STEM-Talk: Dr. Josh Hagen on performance lessons from athletes, warfighters
Baseball may be America’s pastime, but it also is a data scientist’s dream.
Dr. Josh Hagen, director of the Human Performance Collaborative at Ohio State University, learned firsthand how deep the data mining well can go when it comes to tracking baseball player performance.
Hagen, who appears on Episode 156 of the STEM-Talk podcast, was part of a longitudinal study of changes in a baseball player’s maximal strength as a result of resistance training. The study focused on the impact the exercise had on total home runs per game across three years of training in four competitive seasons for four teams.
“Baseball is a fascinating sport when it comes to math and statistics,” Hagen says. “As far as American sports, baseball has gone head-first into statistics. I’ve been floored by the amount of staffing and infrastructure these teams have (around data)…. Every swing, every pitch is biomechanically analyzed.”
Hagen’s STEM-Talk is co-hosted by IHMC Founder Ken Ford and IHMC’s Chief Strategic Partnership Officer Dr. Morley Stone, who has had an instrumental role in Hagen’s career.
The conversation covers Hagen’s work at the Human Performance Collaborate, which brings together multidisciplinary teams of researchers, sports scientists, data scientists, and practitioners with the goal of optimizing human performance in Ohio State athletes.
Hagen credits his high school chemistry teacher who made chemistry lively and compelling, with kickstarting his scientific career. Even when the challenges of his first semester at the University of Cincinnati studying to be a chemical engineer became clear, Hagen decided to push on.
Hagen’s first job in private industry felt like a grind he couldn’t bear for the rest of his life.
“I was watching a more senior engineer doing the same things I was doing and he’d been doing it for 20 years. I just thought, ‘I don’t think I can do this for 20 years.’”
Advice from another trusted teacher led Hagen to pursue a Ph.D., which led to work at Wright Patterson Air Force Base, where he would first meet Stone. The rest is history.
Within human performance research, Hagen leads two areas: Sport and Tactical Performance Science and Recovery Science. At Ohio State, Hagen works with other performance science researchers to evaluate the physical traits and capabilities of athletes. They collaborate with coaches and athletic trainers to make adjustments in the weight room, on the field, and during recovery after training or competitions.
Hagen also works on federally funded projects with Special Operations Command, The Air Force Research Laboratory, the Office of Naval Research and several private foundations. He joined IHMC in 2022 as a Visiting Senior Research Scientist.
The conversation is wide-ranging and includes:
— How lessons Hagen learned from his time in the private sector, at the Air Force Research Laboratory, and at West Virginia University, fed into his work at Ohio State University as the director of the Human Performance Collaborative.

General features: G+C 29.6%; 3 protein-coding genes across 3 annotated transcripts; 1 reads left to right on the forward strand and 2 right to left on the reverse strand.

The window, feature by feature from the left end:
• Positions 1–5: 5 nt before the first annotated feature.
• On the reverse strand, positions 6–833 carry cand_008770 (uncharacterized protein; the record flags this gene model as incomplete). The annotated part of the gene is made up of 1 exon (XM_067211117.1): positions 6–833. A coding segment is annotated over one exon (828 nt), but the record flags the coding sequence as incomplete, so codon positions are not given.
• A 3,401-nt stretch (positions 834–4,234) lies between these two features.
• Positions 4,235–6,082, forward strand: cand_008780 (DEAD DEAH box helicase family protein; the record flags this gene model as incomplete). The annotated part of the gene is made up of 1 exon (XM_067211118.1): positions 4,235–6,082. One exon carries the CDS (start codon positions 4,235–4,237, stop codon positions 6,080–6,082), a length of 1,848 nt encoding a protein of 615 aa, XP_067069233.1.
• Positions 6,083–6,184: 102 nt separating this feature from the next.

— Hopes that while his team largely works with two populations — sports athletes and the military — the applications of what they learn could be far-reaching. “We’re trying to maximize human performance for all humans, that sounds like a ridiculous, broad objective, but that is really what we’re trying to do,” Hagen said. “Every one of us can be optimized to some level.”
— What Hagen means by “the need to understand performance on a system level” and how training-load monitors work to create usable feedback for athletes.
— Hagen’s 2020 paper on monitoring neuromuscular performance in military personnel.
— Hagen’s study of popular commercial off-the-shelf wearables that give health data to consumers. The study looked at the accuracy of heart rate variability, sleep, and heart rate data that these devices track.
— Hagen’s study conducted on firefighters titled “Biomarker and Biometric Indices of Physical Exhaustion in the Firefighting Community.”
— Hagen’s work with the Air Force’s 711th Human Performance Wing on a project he has led for the past decade called STRONG (Signature Tracking for Optimized Nutrition and TraininG), which aims to develop physical training routines and nutritional approaches that can enhance a warfighter’s performance and resilience.
— An overview of IHMC’s research project that involves Hagen, Ohio State University, and the STRONG lab, called A2PEX (Assessing and Augmenting Performance in Extreme Environments). A2PEX aims for real-time assessment of a special operator’s cognitive performance over long-duration missions, often in extreme environments, as well as developing wearable devices and an integrated system that will help warfighters overcome fatigue and stress by continually sensing and assessing their performance.
IHMC is a not-for-profit research institute of the Florida University System where researchers pioneer science and technology aimed at leveraging and extending human capabilities. IHMC researchers and staff collaborate extensively with the government, industry and academia to help develop breakthrough technologies. IHMC research partners have included: DARPA, the National Science Foundation, NASA, Army, Navy, Air Force, National Institutes of Health, IBM, Microsoft, Honda, Boeing, Lockheed, and many others.
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